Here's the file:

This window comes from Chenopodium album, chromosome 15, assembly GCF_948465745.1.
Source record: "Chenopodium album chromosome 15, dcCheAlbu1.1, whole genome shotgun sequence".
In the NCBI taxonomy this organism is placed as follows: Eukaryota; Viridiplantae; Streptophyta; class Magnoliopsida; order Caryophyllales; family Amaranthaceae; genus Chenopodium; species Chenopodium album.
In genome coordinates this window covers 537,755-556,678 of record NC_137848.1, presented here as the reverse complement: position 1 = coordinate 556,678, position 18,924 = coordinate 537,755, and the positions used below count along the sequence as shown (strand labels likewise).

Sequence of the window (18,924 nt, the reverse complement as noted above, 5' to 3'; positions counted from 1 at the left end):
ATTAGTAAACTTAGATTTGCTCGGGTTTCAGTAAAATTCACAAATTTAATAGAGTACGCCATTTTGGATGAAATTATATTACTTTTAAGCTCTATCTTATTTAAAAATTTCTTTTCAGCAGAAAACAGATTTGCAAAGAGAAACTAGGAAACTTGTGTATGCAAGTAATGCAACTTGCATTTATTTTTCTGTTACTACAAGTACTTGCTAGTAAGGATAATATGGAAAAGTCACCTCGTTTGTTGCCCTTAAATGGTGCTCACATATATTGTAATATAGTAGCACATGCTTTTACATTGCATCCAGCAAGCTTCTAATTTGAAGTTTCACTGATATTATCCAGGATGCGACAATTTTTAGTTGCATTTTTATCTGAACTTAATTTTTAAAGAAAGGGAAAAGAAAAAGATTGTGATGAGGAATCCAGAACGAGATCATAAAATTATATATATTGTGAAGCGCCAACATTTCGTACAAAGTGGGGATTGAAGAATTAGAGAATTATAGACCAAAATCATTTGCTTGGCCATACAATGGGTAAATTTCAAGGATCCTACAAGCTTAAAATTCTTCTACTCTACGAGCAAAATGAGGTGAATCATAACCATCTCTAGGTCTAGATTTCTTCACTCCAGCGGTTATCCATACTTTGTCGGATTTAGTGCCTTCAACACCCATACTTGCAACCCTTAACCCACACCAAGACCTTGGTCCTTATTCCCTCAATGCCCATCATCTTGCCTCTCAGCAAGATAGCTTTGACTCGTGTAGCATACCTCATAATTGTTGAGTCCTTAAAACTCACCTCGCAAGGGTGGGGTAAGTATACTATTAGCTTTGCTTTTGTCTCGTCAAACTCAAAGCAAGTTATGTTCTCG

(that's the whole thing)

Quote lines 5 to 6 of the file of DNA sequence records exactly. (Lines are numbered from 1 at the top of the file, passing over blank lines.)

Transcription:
Sequence of the window (18,924 nt, the reverse complement as noted above, 5' to 3'; positions counted from 1 at the left end):
ATTAGTAAACTTAGATTTGCTCGGGTTTCAGTAAAATTCACAAATTTAATAGAGTACGCCATTTTGGATGAAATTATATTACTTTTAAGCTCTATCTTATTTAAAAATTTCTTTTCAGCAGAAAACAGATTTGCAAAGAGAAACTAGGAAACTTGTGTATGCAAGTAATGCAACTTGCATTTATTTTTCTGTTACTACAAGTACTTGCTAGTAAGGATAATATGGAAAAGTCACCTCGTTTGTTGCCCTTAAATGGTGCTCACATATATTGTAATATAGTAGCACATGCTTTTACATTGCATCCAGCAAGCTTCTAATTTGAAGTTTCACTGATATTATCCAGGATGCGACAATTTTTAGTTGCATTTTTATCTGAACTTAATTTTTAAAGAAAGGGAAAAGAAAAAGATTGTGATGAGGAATCCAGAACGAGATCATAAAATTATATATATTGTGAAGCGCCAACATTTCGTACAAAGTGGGGATTGAAGAATTAGAGAATTATAGACCAAAATCATTTGCTTGGCCATACAATGGGTAAATTTCAAGGATCCTACAAGCTTAAAATTCTTCTACTCTACGAGCAAAATGAGGTGAATCATAACCATCTCTAGGTCTAGATTTCTTCACTCCAGCGGTTATCCATACTTTGTCGGATTTAGTGCCTTCAACACCCATACTTGCAACCCTTAACCCACACCAAGACCTTGGTCCTTATTCCCTCAATGCCCATCATCTTGCCTCTCAGCAAGATAGCTTTGACTCGTGTAGCATACCTCATAATTGTTGAGTCCTTAAAACTCACCTCGCAAGGGTGGGGTAAGTATACTATTAGCTTTGCTTTTGTCTCGTCAAACTCAAAGCAAGTTATGTTCTCG